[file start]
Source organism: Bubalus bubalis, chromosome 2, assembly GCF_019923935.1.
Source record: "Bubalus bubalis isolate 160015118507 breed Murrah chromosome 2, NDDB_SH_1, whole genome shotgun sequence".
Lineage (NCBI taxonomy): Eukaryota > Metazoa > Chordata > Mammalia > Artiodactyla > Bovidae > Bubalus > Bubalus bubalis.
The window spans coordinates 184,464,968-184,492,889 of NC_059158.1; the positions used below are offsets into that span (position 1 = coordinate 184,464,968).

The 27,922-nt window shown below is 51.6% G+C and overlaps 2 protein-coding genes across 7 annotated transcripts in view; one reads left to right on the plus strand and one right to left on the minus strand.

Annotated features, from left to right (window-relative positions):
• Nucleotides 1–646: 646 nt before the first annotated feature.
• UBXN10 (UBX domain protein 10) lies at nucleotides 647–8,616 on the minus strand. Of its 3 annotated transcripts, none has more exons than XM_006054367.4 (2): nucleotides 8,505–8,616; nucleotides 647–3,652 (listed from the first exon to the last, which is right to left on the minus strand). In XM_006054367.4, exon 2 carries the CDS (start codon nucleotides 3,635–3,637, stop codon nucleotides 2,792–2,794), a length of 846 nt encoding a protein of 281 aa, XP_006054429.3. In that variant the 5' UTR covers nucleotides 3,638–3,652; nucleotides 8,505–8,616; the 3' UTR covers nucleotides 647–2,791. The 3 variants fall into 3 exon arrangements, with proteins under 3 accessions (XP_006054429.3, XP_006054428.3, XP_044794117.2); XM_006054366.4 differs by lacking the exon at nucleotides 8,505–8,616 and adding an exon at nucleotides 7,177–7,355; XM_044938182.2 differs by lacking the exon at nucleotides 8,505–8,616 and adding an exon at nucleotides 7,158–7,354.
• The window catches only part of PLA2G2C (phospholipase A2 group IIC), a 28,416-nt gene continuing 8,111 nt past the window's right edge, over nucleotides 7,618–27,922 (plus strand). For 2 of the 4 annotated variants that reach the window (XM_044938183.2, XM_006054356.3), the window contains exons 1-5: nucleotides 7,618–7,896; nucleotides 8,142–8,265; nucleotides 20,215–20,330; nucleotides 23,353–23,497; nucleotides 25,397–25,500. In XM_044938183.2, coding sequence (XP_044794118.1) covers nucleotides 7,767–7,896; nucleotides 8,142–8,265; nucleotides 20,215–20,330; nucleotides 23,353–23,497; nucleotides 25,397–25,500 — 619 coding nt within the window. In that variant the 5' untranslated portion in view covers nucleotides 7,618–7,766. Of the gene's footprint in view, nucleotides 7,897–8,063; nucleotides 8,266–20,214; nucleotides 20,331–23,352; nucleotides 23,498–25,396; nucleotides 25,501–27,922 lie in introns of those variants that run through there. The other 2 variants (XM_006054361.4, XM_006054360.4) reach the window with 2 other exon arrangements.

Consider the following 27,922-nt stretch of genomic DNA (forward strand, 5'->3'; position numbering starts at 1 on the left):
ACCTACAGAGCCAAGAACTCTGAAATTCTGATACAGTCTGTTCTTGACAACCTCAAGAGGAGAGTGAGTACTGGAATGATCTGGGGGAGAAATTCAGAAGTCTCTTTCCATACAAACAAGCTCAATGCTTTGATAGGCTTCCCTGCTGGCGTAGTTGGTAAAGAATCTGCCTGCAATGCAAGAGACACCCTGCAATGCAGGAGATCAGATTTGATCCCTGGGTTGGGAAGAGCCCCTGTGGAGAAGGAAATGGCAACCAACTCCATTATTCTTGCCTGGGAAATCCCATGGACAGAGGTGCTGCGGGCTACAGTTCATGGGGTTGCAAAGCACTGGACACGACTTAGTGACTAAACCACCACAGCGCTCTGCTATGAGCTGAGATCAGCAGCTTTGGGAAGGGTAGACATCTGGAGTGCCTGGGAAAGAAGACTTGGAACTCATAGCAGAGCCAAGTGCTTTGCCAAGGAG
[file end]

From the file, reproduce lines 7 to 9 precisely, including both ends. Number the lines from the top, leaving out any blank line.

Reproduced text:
• Nucleotides 1–646: 646 nt before the first annotated feature.
• UBXN10 (UBX domain protein 10) lies at nucleotides 647–8,616 on the minus strand. Of its 3 annotated transcripts, none has more exons than XM_006054367.4 (2): nucleotides 8,505–8,616; nucleotides 647–3,652 (listed from the first exon to the last, which is right to left on the minus strand). In XM_006054367.4, exon 2 carries the CDS (start codon nucleotides 3,635–3,637, stop codon nucleotides 2,792–2,794), a length of 846 nt encoding a protein of 281 aa, XP_006054429.3. In that variant the 5' UTR covers nucleotides 3,638–3,652; nucleotides 8,505–8,616; the 3' UTR covers nucleotides 647–2,791. The 3 variants fall into 3 exon arrangements, with proteins under 3 accessions (XP_006054429.3, XP_006054428.3, XP_044794117.2); XM_006054366.4 differs by lacking the exon at nucleotides 8,505–8,616 and adding an exon at nucleotides 7,177–7,355; XM_044938182.2 differs by lacking the exon at nucleotides 8,505–8,616 and adding an exon at nucleotides 7,158–7,354.
• The window catches only part of PLA2G2C (phospholipase A2 group IIC), a 28,416-nt gene continuing 8,111 nt past the window's right edge, over nucleotides 7,618–27,922 (plus strand). For 2 of the 4 annotated variants that reach the window (XM_044938183.2, XM_006054356.3), the window contains exons 1-5: nucleotides 7,618–7,896; nucleotides 8,142–8,265; nucleotides 20,215–20,330; nucleotides 23,353–23,497; nucleotides 25,397–25,500. In XM_044938183.2, coding sequence (XP_044794118.1) covers nucleotides 7,767–7,896; nucleotides 8,142–8,265; nucleotides 20,215–20,330; nucleotides 23,353–23,497; nucleotides 25,397–25,500 — 619 coding nt within the window. In that variant the 5' untranslated portion in view covers nucleotides 7,618–7,766. Of the gene's footprint in view, nucleotides 7,897–8,063; nucleotides 8,266–20,214; nucleotides 20,331–23,352; nucleotides 23,498–25,396; nucleotides 25,501–27,922 lie in introns of those variants that run through there. The other 2 variants (XM_006054361.4, XM_006054360.4) reach the window with 2 other exon arrangements.